NSW issues consumer warning over illegal gambling websites
The New South Wales (NSW) Office of Responsible Gambling (ORG) has urged consumers in the Australian state not to use unlicensed overseas gambling sites, warning that players are at high risk of not seeing their money again.
ORG director Natalie Wright said with many sports suspended or cancelled, and pubs, clubs and casinos temporarily closed as a result of the novel coronavirus (Covid-19) outbreak, there is a risk people will turn to unregulated sites.
However, as these websites are not licensed, they do not operate in line with NSW regulations, which both Wright and the ORG said leaves players at risk of losing money and not being protected against gambling-related harm.
“Overseas gambling websites are illegal in Australia, and people who use them face additional risks than when they gamble with a licensed Australian operator,” Wright said.
“Some of these sites look legitimate, and they even look like they are Australian by using images such as the Australian flag and native animals. These sites are illegal under the Commonwealth Interactive Gambling Act 2001, and because they’re not regulated, there are no safeguards to protect people.”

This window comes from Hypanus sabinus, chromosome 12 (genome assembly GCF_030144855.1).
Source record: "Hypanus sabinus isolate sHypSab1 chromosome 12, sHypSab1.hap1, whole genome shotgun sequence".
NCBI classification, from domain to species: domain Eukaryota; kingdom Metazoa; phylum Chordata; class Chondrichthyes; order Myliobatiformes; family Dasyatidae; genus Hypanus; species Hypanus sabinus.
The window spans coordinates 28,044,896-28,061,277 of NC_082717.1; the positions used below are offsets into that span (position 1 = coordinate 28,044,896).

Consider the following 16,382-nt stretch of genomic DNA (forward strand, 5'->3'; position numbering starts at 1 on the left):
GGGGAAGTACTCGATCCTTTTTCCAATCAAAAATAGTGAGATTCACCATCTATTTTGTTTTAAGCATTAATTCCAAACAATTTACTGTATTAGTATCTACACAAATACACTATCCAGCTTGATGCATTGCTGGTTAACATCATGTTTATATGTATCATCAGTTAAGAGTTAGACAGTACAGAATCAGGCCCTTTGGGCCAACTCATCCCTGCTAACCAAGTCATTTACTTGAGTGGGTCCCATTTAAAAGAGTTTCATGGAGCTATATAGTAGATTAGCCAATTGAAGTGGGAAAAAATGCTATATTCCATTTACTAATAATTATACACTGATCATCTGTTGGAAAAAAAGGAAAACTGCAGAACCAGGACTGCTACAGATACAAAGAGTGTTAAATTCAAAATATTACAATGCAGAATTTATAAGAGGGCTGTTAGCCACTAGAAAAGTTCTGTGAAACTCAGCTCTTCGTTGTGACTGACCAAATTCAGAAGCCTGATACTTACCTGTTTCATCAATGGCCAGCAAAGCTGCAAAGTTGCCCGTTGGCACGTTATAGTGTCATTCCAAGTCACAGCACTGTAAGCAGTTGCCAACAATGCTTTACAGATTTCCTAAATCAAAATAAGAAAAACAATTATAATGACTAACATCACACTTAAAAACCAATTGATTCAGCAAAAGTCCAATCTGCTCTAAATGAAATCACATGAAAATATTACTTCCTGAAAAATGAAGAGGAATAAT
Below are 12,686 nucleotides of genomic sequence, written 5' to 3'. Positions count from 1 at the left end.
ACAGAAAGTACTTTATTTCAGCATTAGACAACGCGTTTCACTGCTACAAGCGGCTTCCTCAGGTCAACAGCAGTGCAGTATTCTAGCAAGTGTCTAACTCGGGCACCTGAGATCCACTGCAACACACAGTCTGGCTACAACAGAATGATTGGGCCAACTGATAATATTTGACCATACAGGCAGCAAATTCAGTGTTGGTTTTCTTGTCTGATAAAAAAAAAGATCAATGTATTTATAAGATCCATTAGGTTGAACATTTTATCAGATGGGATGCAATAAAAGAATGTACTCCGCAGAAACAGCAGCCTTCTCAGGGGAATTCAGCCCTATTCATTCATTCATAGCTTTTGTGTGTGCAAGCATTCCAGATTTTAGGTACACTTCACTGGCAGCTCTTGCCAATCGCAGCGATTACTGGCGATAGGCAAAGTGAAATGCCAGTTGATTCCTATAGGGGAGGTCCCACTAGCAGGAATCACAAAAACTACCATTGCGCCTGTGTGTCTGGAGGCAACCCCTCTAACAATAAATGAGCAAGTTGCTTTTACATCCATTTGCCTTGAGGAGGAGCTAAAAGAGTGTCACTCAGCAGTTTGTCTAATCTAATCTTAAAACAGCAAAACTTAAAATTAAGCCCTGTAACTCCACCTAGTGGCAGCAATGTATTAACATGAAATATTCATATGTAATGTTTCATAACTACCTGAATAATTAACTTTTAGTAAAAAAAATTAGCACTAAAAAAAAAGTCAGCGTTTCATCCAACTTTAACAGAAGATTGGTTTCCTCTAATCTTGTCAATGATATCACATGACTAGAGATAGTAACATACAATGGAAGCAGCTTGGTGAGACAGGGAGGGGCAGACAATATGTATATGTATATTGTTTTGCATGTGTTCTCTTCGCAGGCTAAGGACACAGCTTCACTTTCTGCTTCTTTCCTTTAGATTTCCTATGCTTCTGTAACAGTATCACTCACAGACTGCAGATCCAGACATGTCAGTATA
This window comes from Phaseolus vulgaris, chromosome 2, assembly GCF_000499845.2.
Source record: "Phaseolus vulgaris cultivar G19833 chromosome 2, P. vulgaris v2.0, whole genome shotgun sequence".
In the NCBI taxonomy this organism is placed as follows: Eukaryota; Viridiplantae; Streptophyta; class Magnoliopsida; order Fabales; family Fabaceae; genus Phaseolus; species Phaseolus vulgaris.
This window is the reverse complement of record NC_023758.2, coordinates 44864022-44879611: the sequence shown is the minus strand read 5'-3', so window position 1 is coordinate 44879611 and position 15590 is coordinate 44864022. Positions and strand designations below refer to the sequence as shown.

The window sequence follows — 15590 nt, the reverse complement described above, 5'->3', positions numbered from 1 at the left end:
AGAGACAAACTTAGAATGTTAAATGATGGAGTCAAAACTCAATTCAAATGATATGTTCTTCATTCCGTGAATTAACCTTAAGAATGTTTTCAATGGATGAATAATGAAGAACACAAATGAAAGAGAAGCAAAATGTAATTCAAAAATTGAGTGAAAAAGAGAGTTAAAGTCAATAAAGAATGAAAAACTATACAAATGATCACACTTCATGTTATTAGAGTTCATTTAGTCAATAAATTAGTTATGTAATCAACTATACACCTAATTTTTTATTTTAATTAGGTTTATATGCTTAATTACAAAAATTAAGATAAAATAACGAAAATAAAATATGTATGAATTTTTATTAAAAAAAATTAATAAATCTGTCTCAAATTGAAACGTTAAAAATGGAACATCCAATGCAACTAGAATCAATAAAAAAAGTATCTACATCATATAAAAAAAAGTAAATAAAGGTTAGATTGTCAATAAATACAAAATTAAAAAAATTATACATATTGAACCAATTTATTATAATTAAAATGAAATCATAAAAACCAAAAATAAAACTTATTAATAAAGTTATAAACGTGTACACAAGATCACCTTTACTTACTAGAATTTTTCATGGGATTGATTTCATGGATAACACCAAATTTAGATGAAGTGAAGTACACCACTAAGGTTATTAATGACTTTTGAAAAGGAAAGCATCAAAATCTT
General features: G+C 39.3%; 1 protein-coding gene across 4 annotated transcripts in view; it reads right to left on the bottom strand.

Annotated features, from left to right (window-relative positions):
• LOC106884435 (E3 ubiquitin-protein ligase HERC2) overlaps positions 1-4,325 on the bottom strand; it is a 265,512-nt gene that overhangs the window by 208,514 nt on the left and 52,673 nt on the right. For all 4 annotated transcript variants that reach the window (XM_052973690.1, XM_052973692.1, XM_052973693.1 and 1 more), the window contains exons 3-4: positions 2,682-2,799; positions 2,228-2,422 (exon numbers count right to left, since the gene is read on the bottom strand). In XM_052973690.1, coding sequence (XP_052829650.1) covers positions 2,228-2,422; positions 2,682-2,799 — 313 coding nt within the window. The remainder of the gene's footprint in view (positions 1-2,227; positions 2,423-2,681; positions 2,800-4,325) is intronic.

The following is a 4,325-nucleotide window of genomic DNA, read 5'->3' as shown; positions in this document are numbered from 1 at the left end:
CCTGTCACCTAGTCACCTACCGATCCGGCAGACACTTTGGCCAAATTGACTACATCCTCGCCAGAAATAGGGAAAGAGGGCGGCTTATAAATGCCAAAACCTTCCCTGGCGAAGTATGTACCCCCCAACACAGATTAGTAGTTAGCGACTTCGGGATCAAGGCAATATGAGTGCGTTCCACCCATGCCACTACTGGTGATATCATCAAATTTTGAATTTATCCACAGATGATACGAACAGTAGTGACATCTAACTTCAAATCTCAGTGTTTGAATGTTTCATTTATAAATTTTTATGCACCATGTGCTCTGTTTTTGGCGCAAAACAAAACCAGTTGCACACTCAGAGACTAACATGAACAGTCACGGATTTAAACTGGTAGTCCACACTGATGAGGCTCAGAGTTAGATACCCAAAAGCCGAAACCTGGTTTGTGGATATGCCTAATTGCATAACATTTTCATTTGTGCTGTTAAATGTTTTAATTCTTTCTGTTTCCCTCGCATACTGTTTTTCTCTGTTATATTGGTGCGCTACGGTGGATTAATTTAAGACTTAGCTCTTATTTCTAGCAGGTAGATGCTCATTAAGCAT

The Act permits the Australian Communications and Media Authority (ACMA) to request internet service providers to block overseas gambling sites operating illegally in Australia to help protect players.
Such websites can offer gambling including casino-style games, slot machines, scratchcards, betting on the outcome of lotteries or keno, in-play sports betting and other wagering services not licensed by an Australian state or territory.
“For people that do want to gamble online, you should only use services licensed in Australia, as there are consumer safeguards in place and responsible gambling options, such as the ability to set time and expenditure limits,” Wright said.
In February, the NSW Independent Liquor and Gaming Authority convicted Ladbrokes Australia and Neds of illegal gambling marketing activities in the state, issuing the two operators with a record fine of AUD$207,500 (£108,853/€124,854/US$135,770), the highest ever levied in NSW.
According to Liquor & Gaming NSW, the GVC-owned brands breached regulations by running inducements to gamble to NSW residents.